New Housing Minister Phil Twyford has fired a warning shot at land bankers, warning if they won't give up land needed for housing developments, the Government could seize it.
As he moves into his new office, Mr Twyford is well aware he has a lot of heavy lifting to do.
"We've got a Housing Minister now that accepts there is a housing crisis," he says.
Labour has promised to build 100,000 affordable homes, and, as part of its coalition agreement with New Zealand First, it will set up a state agency to do so.
That agency will be charged with identifying unused Crown land and opening it up for development.
"This is going to be one of the ways that we deliver KiwiBuild and the promise of 100,000 affordable homes over 10 years," says Mr Twyford.
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But it would also have the power of compulsory acquisition. In other words, the ministry could force private land owners to sell to the Government.
"You don't want to have one land banker holding out a massive new development that's going to deliver thousands of new homes," says Mr Twyford.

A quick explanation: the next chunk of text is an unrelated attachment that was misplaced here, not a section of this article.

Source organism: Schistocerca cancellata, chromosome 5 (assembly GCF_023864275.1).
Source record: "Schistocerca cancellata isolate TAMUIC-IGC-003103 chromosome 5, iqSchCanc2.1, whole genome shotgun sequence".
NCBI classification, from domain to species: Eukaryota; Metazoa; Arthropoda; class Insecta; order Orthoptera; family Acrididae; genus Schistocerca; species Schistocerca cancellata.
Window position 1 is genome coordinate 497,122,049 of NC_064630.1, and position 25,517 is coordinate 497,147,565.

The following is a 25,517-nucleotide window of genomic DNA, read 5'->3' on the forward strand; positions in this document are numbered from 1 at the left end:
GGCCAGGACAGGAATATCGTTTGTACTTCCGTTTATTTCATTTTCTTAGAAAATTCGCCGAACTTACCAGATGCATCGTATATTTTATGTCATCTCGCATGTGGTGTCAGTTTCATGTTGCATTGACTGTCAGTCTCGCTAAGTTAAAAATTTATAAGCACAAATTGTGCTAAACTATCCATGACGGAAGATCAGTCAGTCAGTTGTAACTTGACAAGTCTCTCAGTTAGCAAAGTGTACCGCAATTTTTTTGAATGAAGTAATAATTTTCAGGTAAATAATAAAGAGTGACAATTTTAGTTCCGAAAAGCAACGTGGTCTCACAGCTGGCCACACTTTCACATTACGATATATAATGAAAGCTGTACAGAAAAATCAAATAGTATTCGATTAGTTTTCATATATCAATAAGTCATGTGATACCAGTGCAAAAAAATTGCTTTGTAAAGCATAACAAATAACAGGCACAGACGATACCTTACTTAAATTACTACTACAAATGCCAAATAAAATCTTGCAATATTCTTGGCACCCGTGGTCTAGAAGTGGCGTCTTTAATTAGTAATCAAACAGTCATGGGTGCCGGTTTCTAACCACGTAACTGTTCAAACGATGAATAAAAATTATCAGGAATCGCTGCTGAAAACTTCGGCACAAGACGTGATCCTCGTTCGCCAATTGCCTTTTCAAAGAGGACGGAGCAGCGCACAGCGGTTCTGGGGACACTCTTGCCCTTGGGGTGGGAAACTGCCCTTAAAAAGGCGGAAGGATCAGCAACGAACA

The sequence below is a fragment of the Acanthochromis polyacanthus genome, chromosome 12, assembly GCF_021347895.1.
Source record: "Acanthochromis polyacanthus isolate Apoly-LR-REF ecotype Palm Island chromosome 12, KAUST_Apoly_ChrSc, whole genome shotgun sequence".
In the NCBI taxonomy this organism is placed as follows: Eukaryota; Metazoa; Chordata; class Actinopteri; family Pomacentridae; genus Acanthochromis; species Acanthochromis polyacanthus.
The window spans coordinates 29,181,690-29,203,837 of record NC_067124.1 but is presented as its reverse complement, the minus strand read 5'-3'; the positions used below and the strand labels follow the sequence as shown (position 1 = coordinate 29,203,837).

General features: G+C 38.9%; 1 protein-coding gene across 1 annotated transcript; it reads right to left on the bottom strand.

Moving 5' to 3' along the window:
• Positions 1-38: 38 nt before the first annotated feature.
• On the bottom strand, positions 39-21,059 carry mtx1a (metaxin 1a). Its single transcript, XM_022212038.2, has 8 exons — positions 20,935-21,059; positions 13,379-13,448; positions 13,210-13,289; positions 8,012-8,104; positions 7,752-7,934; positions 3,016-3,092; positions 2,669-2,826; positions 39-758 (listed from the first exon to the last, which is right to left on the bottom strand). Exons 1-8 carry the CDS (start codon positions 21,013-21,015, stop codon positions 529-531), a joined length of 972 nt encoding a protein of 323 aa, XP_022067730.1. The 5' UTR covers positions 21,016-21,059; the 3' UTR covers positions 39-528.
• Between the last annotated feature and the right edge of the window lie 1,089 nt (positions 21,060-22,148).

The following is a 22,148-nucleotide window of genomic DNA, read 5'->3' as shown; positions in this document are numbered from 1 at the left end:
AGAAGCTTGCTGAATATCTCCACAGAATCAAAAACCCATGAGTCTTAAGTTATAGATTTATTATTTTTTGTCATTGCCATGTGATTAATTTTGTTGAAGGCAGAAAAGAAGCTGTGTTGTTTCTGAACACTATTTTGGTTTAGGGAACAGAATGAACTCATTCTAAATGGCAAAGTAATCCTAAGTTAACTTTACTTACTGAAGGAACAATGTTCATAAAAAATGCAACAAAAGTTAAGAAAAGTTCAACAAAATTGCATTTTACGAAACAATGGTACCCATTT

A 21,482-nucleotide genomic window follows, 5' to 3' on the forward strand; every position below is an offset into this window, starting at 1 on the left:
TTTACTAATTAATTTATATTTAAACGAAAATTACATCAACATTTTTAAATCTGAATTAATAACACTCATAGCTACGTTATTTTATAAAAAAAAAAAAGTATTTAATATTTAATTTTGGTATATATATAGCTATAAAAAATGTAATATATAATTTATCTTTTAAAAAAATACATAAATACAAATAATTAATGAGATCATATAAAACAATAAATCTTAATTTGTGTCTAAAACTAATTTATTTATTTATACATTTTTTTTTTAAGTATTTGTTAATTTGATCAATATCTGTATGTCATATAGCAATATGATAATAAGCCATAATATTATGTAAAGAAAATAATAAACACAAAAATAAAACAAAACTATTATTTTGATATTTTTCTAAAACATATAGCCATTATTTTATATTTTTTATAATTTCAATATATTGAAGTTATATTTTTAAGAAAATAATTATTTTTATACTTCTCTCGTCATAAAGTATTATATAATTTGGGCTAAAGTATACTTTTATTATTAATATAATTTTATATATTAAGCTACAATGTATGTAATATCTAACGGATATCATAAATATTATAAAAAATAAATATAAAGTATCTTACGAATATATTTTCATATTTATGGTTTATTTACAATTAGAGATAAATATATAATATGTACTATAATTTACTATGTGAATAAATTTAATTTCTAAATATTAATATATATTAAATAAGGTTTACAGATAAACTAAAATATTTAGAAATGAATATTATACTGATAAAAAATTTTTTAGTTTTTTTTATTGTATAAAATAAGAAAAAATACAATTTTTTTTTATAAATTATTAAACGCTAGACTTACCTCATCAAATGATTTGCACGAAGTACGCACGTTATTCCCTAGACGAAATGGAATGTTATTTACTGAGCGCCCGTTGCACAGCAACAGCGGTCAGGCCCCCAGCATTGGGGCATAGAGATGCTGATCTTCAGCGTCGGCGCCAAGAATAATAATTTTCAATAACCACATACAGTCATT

He says the law does not need to be changed to allow the agency to have that power - it already exists under the Public Works Act
The act contains a variety of special powers, currently used to get land that is, for instance, standing in the way of a motorway. That could be applied to KiwiBuild.
"The minister is hereby empowered to acquire, under this act, any land required for a Government work," it reads.
"You might want to have it in your back pocket, but you'd use it very, very sparingly," says Mr Twyford.
Also on his to-do list is fixing Auckland. He's very interested in a plan from Infrastructure New Zealand to build a satellite city in Paerata, just north of Pukekohe.
As a new minister, he says the task of bringing the housing crisis under control is huge.
"We're going to throw everything at it."
Newshub also understands Mr Twyford wants to investigate taking all spare Crown land, currently owned by ministries, and putting it in a general pool to be dipped into when needed for classrooms, infrastructure or, of course, the 100,000 homes he's promised.